I spent a few days of last week pursuing a novel activity: building a bicycle wheel. I followed Sheldon Brown's excellent wheelbuiding guide, and I've been quite pleased with the results. Thus far the wheel has been smooth and true, and I feel rather enlightened by the whole experience.
This marked a milestone of sorts in my journey as an amateur mechanic. It's one of those (seemingly) daunting tasks that (seemingly) impresses others once completed: "Wow, and you actually rode on that without experiencing some horrific and injurious crash? Cool!" But it also produces a fair amount of skepticism: "Why not just buy one?", "Wow, seems like a lot of unnecessary work..." and so on.
There were, quite naturally, a few jokes about me reinventing the wheel. And these set me to thinking.
I've seen firsthand what reinventing the wheel means in the software world. I once spent a few weeks fixing bugs in a Lucene-based search system. I say "based" because most of Lucene's sensible, extensible default implementations had been ripped out and completely rewritten in some crazed attempt at optimization.
From my latecomer's viewpoint, this seemed like a classic case of NIH syndrome. It cost our company quite a few man-hours to undo the unnecessary complexity – reverting to simple subclasses of most of Lucene's internals fixed most of our bugs, and it made the thing that much easier to test and maintain.
Back to wheels.
In the end, I saved money over buying a new wheel – even when considering the price of two new chain whips (a one-time tool purchase). I traded sleep for mechanical knowledge. In both regards, I feel that I came out ahead on the very first wheel; with a lifetime of cycling (and therefore broken wheels to replace) ahead of me, I'm certain that this was a wise move.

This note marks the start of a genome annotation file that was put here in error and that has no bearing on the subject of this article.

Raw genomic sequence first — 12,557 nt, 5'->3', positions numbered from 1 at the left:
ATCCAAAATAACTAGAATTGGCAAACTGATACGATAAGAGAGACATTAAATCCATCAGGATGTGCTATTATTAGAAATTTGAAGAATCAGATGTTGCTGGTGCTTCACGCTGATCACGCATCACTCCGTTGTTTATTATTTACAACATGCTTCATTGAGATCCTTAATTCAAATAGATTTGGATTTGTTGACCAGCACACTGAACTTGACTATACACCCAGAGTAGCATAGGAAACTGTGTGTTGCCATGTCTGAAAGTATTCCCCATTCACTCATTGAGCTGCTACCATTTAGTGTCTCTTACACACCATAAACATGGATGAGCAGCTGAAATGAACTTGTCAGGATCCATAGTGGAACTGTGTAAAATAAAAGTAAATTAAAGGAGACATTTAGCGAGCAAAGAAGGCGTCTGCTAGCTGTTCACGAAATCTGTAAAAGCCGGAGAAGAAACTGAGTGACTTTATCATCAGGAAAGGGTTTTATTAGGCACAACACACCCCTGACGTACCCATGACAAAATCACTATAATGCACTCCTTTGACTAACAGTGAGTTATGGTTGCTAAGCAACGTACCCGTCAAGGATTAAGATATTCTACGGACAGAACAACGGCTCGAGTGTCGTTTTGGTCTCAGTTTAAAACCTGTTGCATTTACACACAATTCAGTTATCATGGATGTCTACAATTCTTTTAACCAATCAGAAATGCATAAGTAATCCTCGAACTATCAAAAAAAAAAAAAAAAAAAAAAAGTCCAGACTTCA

But this brings us to an interesting juxtaposition. To your average, non-mechanic cyclist, I undertook an extraordinary amount of effort and personal risk to create something that is machine manufactured en masse and readily available at any bike shop. I reinvented the wheel, in both the literal and the clichéd sense.
This is the standard response one has when looking at an unknown, black box system. But when I look at my bike I see, as it were, a semi-transparent box at a higher resolution. I built my Vitus 979 from scratch, so each subsystem and component jumps out. I quickly jumped through these mental states:
NIH is real. It's dangerous to think that you always need to create a new and novel implementation of readily available systems. No one creating the next consumer web startup should begin by implementing a database server from scratch. But, it's equally dangerous to be ignorant of how these systems work. This exactly is why programmers are often asked implement data structures like hash tables during interviews, but in practice almost always should use a native implementation thereof.
The database example is rather salient: I worked for a company that started its metadata system with a vanilla MySQL backend, but later added spellchecking and autocorrection via a native Levenshtein distance function. Rails provides another great example. It can be used like a black box, and you can build a functioning website without ever taking a look inside. But you'll always be at a disadvantage to the person who can quickly trace a behavior into some Rails internal and extend its functionality.
Don't put your black boxes on a pedestal as if they can never be opened – this behavior is just another form of knowledge debt. Don't forgo learning about and tinkering with a system just because it's established. In this regard, reinventing is good practice – in fact, I'd conjecture that is where most innovation originates.
Paul Graham recently wrote that "if people don't think you're weird, you're living badly". Abstraction is incredibly useful, but it's invaluable to also have a deep, systemic knowledge of the lower layer. People default to having only a shallow, cursory understanding of the things they depend on. But I see a definite advantage to being weirdly interested in the innards. And very often one must re-walk the paths of a device's invention to obtain this level of understanding.
So, learn little by little about the systems you use daily. If you use open source software, you'll find this to be rather straightforward, and there will almost always be another enthusiastic person available to lend a hand. You'll find the accretions of knowledge to be invaluable; they'll color the way you approach problems and the solutions you recognize.
Oh, and please don't look at me funny if I ever mention my latent desire to build a homebrewed steam engine and alternator.